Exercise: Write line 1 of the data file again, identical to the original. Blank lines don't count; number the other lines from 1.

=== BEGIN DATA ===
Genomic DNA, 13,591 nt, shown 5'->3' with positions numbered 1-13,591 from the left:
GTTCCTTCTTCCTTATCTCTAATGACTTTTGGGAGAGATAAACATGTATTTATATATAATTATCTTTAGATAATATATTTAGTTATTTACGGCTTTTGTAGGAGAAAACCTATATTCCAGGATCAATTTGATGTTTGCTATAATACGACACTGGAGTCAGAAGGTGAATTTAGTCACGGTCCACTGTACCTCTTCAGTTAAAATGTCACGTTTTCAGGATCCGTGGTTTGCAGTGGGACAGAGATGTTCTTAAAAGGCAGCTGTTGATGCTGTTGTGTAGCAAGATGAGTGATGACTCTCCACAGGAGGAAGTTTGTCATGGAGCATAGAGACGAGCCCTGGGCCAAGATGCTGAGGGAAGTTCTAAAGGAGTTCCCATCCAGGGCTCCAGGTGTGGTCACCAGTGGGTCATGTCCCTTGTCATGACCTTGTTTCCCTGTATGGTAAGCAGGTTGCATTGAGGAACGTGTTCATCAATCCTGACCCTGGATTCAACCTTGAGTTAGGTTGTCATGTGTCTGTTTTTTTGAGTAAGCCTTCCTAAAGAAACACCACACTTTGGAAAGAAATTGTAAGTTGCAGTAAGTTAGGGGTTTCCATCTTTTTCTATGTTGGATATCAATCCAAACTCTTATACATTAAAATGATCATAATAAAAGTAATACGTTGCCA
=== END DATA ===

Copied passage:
Genomic DNA, 13,591 nt, shown 5'->3' with positions numbered 1-13,591 from the left: